BEIJING: Shanghai resident Jack Wu is looking forward to visiting Singapore next year, where he hopes to catch up with university friends and explore places such as Gardens by the Bay.
It will be his first trip to Singapore since the Covid-19 pandemic.
“I wanted to go to Singapore in September this year to attend an alumni gathering, but the thought of applying for a visa put me off,” the 28-year-old business consultant told The Straits Times.
A 30-day mutual visa exemption arrangement between Singapore and China was announced on Dec 7 at the 19th Joint Council for Bilateral Cooperation meeting in Beijing.
The changes are expected to take effect in early 2024.
Singaporeans, who now enjoy a 15-day visa-free arrangement when they visit mainland China, will be able to double the length of their stay to 30 days without a need for a visa.
The Chinese will also no longer need to apply for a visa when they visit Singapore, and can stay for up to 30 days without a visa. The average length of stay for Chinese visitors from January to October this year is 5.2 days, Singapore Tourism Board data showed.
On microblogging site Weibo, the topic of the mutual visa exemption was the second most searched-for topic at one point, with 120 million views and 26,000 discussion threads.
Chinese netizens were mostly excited about visiting the hometown of Singaporean singer Lin Junjie, more popularly known as JJ Lin.
Trip.com and Ctrip said the search volume for Singapore on their sites rose by 80 per cent in the hour after the announcement of the news, compared with the hour before, with flight ticket searches going up 90 per cent and hotel searches increasing 50 per cent.
The current average length of stay is five days for Singaporeans in China and four days for the Chinese visiting Singapore, data from the two travel sites showed. The mainland Chinese cities most popular with visiting Singaporeans are Shanghai, Beijing and Guangzhou.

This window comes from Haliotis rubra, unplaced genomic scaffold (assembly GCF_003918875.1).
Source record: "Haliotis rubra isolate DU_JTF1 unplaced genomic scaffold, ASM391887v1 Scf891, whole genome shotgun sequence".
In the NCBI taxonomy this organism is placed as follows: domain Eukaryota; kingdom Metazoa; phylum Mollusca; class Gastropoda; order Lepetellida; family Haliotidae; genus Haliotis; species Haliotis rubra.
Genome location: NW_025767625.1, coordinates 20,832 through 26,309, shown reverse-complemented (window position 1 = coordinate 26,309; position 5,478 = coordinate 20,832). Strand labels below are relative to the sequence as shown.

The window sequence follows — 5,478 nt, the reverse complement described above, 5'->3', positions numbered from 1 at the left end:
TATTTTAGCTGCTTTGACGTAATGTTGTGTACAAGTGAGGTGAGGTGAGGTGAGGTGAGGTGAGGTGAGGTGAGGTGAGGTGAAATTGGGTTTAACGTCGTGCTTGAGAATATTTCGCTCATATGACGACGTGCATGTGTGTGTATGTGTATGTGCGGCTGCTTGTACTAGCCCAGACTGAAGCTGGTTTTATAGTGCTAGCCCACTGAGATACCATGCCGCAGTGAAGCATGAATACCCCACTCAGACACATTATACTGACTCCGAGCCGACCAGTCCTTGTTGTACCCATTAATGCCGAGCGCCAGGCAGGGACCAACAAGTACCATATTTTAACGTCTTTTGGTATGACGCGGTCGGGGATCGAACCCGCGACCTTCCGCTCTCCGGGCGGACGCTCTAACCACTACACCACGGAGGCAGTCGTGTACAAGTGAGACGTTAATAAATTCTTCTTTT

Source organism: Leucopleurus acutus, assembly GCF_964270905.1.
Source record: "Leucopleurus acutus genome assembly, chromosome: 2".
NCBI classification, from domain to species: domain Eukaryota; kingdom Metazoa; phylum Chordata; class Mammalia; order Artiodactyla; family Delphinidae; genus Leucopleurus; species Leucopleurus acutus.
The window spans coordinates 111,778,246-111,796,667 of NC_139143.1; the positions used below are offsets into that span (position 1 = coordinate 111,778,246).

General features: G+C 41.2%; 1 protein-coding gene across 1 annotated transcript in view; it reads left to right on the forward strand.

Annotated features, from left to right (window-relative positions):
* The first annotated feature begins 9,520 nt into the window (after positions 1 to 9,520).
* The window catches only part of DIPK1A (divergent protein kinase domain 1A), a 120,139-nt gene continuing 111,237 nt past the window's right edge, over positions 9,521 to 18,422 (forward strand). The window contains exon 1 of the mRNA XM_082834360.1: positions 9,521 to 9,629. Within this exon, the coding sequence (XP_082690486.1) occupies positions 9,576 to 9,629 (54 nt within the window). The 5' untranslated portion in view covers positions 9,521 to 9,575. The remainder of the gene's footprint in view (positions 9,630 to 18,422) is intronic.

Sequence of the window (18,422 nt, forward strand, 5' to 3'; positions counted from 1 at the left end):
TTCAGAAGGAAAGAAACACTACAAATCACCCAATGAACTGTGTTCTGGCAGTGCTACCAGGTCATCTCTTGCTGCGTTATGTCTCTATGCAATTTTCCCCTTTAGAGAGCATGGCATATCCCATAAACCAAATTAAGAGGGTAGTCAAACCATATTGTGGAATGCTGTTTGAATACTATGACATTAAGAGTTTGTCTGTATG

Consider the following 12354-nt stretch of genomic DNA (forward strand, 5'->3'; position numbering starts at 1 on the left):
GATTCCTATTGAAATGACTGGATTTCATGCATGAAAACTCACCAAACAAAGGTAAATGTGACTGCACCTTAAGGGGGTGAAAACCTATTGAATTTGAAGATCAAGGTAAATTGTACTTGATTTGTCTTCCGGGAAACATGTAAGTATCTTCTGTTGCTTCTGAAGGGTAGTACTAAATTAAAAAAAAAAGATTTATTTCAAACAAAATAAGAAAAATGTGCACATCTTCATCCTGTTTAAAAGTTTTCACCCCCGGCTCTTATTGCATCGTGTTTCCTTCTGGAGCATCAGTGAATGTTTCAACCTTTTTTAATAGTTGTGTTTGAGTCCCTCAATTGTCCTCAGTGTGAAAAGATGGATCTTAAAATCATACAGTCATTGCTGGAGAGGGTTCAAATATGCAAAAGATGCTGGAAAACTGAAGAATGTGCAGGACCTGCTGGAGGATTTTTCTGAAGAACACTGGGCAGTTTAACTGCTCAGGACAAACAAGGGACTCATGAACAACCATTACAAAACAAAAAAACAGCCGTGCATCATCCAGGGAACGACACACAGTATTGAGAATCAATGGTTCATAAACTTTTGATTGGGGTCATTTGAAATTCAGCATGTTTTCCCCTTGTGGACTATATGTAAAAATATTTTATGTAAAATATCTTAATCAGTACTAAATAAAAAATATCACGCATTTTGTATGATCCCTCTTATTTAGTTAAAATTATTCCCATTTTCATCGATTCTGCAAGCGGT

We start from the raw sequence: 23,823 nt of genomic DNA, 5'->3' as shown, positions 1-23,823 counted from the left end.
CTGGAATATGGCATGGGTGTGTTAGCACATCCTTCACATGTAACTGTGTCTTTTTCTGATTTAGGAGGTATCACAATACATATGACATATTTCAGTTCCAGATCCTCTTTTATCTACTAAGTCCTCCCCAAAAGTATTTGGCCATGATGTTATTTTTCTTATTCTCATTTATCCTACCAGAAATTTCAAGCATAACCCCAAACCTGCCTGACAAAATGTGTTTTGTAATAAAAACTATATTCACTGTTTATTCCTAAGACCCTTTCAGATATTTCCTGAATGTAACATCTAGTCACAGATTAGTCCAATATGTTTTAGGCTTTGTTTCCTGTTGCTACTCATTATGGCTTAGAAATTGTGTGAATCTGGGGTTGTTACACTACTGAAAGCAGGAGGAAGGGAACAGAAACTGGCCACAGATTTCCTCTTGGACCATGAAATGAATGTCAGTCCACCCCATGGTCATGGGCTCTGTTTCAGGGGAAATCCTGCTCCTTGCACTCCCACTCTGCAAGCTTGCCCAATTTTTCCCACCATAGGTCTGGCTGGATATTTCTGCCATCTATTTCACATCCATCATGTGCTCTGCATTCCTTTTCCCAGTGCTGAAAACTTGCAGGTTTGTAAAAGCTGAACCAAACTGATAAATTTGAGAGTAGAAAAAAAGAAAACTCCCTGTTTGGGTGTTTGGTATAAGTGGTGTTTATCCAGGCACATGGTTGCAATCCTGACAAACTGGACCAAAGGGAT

Chinese travel app Tongcheng Travel said searches for travel to Singapore grew 18 per cent from Dec 6, a day before the announcement, with most of the queries from netizens in southern Guangdong and eastern Jiangsu provinces and financial hub Shanghai.
Searches for tourist sites in Singapore also surged after the announcement.
On Chinese travel app Qunar, the search volume for tickets to Universal Studios Singapore shot up by 40 per cent month-on-month, Chinese state media Global Times reported.
Liu Qi, who manages tours for the Chinese to Singapore, Malaysia and Thailand, said Singapore tours are at about 80 per cent of 2019 levels at his travel agency in Beijing. Singapore tours are usually combined with visits to either Malaysia or Malaysia as well as Thailand.
Thailand and Malaysia had earlier introduced visa exemptions for Chinese visitors.
Liu said Singapore’s visa-free arrangement will make his work, which includes applying for travel visas for the Chinese, much easier. Each visa costs around 200 yuan (S$37.60) to apply, he said. “The change will make our tours cheaper and more attractive to the Chinese, helping our agency’s recovery from the pandemic,” he added.
In comparison, Singaporean reactions to the new visa exemption arrangement were more muted.
Media manager Tan Jo Ee, 27, who has booked tickets to visit Beijing with her friends for seven days in March 2024 said the change will “not be significant” for her trip.
But Tan, who looks forward to visiting the Great Wall, Forbidden City and Universal Studios Beijing, said her colleagues have “all been mentioning that they want to visit China”.
“A lot of airlines are having sales, and more people are considering China as a tourist destination,” she added.
Singapore tour agency Chan Brothers Travel said the change is “likely to be less consequential” for it as most of its outbound leisure tour groups are fewer than 15 days.
Still, its senior marketing communications manager Jeremiah Wong said the change is likely to have positive impact on other groups of travellers. These include people on private tours of more than 15 days, those visiting friends and relatives or business travellers who need extended stays. - The Straits Times/ANN